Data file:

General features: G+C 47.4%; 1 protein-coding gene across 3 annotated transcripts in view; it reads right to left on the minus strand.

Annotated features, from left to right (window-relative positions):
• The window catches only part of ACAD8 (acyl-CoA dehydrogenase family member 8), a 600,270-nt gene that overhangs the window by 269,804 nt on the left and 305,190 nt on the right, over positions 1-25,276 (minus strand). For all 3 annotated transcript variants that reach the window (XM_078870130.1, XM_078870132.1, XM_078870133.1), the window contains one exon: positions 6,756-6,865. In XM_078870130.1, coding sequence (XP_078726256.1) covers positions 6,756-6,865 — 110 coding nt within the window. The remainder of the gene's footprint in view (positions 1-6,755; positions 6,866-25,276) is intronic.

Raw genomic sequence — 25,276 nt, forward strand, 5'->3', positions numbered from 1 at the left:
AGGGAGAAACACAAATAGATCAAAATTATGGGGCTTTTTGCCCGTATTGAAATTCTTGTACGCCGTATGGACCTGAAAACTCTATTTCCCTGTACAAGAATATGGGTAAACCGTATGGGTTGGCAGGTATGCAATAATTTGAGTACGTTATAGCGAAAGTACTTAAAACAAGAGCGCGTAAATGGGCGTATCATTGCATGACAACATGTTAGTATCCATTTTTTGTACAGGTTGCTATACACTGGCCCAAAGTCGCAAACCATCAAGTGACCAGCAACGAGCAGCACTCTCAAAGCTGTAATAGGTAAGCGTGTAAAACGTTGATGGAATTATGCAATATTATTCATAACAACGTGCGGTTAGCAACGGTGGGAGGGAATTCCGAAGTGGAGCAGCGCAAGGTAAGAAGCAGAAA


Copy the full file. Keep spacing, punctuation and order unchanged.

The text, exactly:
General features: G+C 47.4%; 1 protein-coding gene across 3 annotated transcripts in view; it reads right to left on the minus strand.

Annotated features, from left to right (window-relative positions):
• The window catches only part of ACAD8 (acyl-CoA dehydrogenase family member 8), a 600,270-nt gene that overhangs the window by 269,804 nt on the left and 305,190 nt on the right, over positions 1-25,276 (minus strand). For all 3 annotated transcript variants that reach the window (XM_078870130.1, XM_078870132.1, XM_078870133.1), the window contains one exon: positions 6,756-6,865. In XM_078870130.1, coding sequence (XP_078726256.1) covers positions 6,756-6,865 — 110 coding nt within the window. The remainder of the gene's footprint in view (positions 1-6,755; positions 6,866-25,276) is intronic.

Raw genomic sequence — 25,276 nt, forward strand, 5'->3', positions numbered from 1 at the left:
AGGGAGAAACACAAATAGATCAAAATTATGGGGCTTTTTGCCCGTATTGAAATTCTTGTACGCCGTATGGACCTGAAAACTCTATTTCCCTGTACAAGAATATGGGTAAACCGTATGGGTTGGCAGGTATGCAATAATTTGAGTACGTTATAGCGAAAGTACTTAAAACAAGAGCGCGTAAATGGGCGTATCATTGCATGACAACATGTTAGTATCCATTTTTTGTACAGGTTGCTATACACTGGCCCAAAGTCGCAAACCATCAAGTGACCAGCAACGAGCAGCACTCTCAAAGCTGTAATAGGTAAGCGTGTAAAACGTTGATGGAATTATGCAATATTATTCATAACAACGTGCGGTTAGCAACGGTGGGAGGGAATTCCGAAGTGGAGCAGCGCAAGGTAAGAAGCAGAAA